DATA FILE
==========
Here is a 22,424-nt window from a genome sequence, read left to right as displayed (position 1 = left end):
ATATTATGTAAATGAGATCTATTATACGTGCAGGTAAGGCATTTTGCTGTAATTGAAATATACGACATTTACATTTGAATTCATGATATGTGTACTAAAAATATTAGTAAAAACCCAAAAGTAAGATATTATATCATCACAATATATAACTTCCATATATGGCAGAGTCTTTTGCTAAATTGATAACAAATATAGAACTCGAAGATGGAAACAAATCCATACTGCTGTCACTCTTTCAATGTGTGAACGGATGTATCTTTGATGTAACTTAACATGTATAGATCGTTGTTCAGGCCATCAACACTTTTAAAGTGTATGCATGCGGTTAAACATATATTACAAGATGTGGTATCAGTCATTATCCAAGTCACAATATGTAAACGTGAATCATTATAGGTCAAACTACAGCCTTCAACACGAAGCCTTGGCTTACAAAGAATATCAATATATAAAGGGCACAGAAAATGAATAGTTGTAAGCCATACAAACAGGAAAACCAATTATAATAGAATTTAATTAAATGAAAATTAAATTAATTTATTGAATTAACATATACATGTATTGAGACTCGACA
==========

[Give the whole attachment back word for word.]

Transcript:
Here is a 22,424-nt window from a genome sequence, read left to right as displayed (position 1 = left end):
ATATTATGTAAATGAGATCTATTATACGTGCAGGTAAGGCATTTTGCTGTAATTGAAATATACGACATTTACATTTGAATTCATGATATGTGTACTAAAAATATTAGTAAAAACCCAAAAGTAAGATATTATATCATCACAATATATAACTTCCATATATGGCAGAGTCTTTTGCTAAATTGATAACAAATATAGAACTCGAAGATGGAAACAAATCCATACTGCTGTCACTCTTTCAATGTGTGAACGGATGTATCTTTGATGTAACTTAACATGTATAGATCGTTGTTCAGGCCATCAACACTTTTAAAGTGTATGCATGCGGTTAAACATATATTACAAGATGTGGTATCAGTCATTATCCAAGTCACAATATGTAAACGTGAATCATTATAGGTCAAACTACAGCCTTCAACACGAAGCCTTGGCTTACAAAGAATATCAATATATAAAGGGCACAGAAAATGAATAGTTGTAAGCCATACAAACAGGAAAACCAATTATAATAGAATTTAATTAAATGAAAATTAAATTAATTTATTGAATTAACATATACATGTATTGAGACTCGACA